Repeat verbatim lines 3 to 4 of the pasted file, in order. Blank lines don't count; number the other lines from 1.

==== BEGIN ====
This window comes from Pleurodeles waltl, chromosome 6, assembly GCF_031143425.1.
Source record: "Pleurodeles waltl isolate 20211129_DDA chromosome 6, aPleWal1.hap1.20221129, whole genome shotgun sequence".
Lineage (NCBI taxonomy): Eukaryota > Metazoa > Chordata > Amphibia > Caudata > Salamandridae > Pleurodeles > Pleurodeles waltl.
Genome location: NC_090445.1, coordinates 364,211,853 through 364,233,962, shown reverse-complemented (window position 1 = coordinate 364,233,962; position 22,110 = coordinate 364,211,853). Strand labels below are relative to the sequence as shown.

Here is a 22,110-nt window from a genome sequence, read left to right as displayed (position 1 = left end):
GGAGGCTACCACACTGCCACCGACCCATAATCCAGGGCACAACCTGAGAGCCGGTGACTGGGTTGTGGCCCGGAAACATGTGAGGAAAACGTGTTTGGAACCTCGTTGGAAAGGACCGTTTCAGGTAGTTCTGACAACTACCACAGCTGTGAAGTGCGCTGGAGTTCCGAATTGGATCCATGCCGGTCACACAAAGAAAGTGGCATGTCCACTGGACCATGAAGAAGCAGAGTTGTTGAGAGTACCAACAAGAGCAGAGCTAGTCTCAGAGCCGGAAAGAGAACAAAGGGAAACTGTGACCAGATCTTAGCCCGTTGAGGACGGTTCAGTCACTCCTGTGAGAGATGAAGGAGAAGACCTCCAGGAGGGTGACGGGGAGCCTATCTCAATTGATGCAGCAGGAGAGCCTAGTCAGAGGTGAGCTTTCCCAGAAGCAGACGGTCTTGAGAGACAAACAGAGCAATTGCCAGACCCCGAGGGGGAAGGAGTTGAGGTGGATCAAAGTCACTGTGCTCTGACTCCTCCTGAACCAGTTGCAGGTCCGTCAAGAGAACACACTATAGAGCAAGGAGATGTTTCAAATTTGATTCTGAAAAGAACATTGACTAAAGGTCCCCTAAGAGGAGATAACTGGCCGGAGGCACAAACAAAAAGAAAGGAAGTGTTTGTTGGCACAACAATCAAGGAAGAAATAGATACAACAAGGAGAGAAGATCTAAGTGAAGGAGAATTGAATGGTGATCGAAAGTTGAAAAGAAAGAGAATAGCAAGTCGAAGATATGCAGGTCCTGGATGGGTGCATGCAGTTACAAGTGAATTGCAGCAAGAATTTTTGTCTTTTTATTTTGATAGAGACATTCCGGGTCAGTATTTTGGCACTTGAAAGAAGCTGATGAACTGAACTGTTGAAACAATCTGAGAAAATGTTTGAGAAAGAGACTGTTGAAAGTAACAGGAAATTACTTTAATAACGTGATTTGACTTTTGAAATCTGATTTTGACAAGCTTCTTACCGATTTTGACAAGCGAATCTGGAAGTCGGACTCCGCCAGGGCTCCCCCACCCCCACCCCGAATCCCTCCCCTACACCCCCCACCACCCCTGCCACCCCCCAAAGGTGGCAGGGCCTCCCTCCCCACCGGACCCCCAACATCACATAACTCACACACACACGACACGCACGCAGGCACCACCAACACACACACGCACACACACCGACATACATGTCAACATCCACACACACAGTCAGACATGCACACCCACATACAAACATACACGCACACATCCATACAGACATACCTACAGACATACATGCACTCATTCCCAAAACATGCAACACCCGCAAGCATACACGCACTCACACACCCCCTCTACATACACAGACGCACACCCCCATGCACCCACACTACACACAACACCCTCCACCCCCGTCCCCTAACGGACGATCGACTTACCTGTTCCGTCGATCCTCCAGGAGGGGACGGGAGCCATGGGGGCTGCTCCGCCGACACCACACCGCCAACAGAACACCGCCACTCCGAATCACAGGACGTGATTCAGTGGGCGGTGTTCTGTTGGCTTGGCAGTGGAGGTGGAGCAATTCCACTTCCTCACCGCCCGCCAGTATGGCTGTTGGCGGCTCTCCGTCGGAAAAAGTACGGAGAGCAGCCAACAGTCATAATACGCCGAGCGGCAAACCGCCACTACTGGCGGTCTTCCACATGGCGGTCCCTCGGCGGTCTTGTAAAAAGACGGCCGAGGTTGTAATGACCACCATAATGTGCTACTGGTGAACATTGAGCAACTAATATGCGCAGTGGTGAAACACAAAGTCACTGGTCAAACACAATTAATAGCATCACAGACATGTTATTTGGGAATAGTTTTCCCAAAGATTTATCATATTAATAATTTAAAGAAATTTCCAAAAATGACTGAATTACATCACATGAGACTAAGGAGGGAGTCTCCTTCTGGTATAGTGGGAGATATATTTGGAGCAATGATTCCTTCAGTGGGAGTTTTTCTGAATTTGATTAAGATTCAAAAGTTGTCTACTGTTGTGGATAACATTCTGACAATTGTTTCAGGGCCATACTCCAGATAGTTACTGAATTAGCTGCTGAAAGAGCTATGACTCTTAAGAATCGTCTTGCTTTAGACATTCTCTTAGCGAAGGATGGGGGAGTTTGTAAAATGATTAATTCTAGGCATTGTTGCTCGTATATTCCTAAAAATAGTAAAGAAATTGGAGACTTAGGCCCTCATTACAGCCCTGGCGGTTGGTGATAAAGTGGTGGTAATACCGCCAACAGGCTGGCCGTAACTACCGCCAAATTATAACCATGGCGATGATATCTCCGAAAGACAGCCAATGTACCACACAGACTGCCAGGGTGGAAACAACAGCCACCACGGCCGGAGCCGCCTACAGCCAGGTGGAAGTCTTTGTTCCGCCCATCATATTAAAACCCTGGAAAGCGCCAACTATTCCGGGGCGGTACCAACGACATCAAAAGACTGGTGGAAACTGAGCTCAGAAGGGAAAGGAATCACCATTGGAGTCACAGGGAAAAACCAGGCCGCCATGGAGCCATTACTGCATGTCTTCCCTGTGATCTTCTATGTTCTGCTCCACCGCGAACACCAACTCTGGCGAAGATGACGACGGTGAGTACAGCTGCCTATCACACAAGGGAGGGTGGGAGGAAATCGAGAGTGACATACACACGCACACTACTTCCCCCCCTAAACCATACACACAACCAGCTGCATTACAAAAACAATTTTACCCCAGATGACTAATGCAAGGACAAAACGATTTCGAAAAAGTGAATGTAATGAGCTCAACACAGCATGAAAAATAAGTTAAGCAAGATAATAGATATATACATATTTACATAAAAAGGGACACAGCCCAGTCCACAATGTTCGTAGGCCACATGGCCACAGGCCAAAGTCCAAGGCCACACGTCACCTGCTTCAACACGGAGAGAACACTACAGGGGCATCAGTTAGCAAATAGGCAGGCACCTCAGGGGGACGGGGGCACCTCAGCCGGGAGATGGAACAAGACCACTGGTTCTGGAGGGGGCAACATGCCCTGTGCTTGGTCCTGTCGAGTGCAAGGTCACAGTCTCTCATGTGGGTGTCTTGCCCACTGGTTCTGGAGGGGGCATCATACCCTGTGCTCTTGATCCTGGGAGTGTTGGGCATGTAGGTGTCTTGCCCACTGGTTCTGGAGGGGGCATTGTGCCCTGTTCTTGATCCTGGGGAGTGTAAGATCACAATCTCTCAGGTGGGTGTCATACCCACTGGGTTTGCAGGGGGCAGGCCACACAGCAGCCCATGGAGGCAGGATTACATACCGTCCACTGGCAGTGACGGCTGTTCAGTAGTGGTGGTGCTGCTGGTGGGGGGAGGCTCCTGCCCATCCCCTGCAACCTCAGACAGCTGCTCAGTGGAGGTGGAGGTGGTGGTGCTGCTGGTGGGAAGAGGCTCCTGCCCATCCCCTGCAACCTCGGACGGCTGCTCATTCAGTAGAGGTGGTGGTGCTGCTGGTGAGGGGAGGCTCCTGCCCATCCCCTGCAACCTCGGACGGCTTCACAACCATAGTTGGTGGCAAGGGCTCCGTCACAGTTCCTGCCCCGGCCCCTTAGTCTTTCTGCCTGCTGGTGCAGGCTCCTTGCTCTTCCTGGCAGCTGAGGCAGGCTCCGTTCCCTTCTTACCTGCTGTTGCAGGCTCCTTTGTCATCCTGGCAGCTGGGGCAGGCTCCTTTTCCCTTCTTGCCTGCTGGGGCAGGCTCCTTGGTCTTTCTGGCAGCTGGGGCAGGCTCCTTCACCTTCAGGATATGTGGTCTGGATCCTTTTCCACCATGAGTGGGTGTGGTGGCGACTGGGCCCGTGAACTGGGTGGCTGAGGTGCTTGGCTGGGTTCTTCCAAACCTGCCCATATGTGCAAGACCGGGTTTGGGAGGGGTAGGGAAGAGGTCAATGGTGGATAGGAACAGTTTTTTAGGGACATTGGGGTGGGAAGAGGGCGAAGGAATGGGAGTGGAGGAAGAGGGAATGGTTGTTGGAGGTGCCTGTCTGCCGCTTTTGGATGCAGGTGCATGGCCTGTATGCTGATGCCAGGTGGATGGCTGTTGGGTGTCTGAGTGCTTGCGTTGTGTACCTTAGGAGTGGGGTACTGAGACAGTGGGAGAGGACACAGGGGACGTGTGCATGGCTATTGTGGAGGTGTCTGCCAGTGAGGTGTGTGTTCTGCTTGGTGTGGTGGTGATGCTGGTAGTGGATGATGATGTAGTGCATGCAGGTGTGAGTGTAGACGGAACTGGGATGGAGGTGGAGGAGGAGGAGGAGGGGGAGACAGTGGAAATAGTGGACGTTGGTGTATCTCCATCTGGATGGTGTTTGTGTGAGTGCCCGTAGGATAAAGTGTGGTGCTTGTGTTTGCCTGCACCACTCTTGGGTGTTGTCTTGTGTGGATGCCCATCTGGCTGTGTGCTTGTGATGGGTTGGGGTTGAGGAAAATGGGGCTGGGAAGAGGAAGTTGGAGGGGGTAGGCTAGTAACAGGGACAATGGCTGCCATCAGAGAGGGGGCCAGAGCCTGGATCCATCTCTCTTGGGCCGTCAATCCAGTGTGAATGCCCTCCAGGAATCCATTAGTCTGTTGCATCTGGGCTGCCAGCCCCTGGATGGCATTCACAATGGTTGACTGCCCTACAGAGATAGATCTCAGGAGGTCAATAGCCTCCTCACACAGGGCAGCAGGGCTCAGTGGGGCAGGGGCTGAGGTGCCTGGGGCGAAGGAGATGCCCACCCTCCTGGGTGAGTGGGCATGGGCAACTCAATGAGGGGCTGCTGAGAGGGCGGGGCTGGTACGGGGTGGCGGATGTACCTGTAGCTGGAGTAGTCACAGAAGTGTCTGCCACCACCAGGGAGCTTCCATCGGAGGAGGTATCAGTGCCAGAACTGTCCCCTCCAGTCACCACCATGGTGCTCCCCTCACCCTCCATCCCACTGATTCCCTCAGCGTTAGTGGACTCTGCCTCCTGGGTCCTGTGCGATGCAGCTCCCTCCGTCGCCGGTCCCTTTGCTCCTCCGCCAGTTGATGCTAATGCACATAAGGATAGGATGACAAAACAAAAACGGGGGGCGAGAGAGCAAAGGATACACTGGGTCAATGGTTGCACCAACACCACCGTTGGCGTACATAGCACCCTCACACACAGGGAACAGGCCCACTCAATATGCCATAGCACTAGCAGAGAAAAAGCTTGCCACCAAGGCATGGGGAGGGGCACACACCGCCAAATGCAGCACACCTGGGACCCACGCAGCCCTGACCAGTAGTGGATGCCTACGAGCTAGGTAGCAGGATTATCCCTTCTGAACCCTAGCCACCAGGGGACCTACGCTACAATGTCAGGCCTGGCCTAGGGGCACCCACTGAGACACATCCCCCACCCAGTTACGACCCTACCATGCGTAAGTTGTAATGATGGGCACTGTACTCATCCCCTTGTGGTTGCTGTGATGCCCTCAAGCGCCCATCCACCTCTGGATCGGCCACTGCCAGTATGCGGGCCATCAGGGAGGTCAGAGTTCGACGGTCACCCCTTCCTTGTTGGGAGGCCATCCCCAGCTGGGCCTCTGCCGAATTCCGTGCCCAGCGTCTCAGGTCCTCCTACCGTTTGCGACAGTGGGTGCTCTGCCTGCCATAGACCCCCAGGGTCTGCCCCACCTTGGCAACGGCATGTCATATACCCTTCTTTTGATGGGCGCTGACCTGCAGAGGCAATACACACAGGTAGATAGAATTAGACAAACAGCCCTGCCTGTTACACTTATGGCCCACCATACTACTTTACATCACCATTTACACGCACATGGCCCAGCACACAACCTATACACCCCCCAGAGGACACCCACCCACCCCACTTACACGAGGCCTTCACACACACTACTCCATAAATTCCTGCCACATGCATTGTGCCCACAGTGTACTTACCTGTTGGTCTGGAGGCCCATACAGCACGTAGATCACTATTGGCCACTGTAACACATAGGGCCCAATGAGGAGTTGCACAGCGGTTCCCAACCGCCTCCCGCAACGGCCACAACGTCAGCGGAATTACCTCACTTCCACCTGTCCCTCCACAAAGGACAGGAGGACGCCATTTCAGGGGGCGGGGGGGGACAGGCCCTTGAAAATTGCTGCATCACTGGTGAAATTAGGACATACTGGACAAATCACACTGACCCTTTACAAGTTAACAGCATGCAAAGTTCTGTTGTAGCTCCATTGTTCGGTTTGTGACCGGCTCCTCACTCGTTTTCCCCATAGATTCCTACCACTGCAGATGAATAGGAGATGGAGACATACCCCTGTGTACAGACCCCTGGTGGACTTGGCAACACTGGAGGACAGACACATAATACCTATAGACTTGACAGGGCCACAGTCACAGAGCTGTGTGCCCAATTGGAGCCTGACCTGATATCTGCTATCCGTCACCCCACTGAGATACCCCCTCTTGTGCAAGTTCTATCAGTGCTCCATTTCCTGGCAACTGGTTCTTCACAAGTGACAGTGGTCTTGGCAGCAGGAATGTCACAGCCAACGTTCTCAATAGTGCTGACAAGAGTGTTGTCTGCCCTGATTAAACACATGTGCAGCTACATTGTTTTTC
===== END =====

Lineage (NCBI taxonomy): Eukaryota > Metazoa > Chordata > Amphibia > Caudata > Salamandridae > Pleurodeles > Pleurodeles waltl.
Genome location: NC_090445.1, coordinates 364,211,853 through 364,233,962, shown reverse-complemented (window position 1 = coordinate 364,233,962; position 22,110 = coordinate 364,211,853). Strand labels below are relative to the sequence as shown.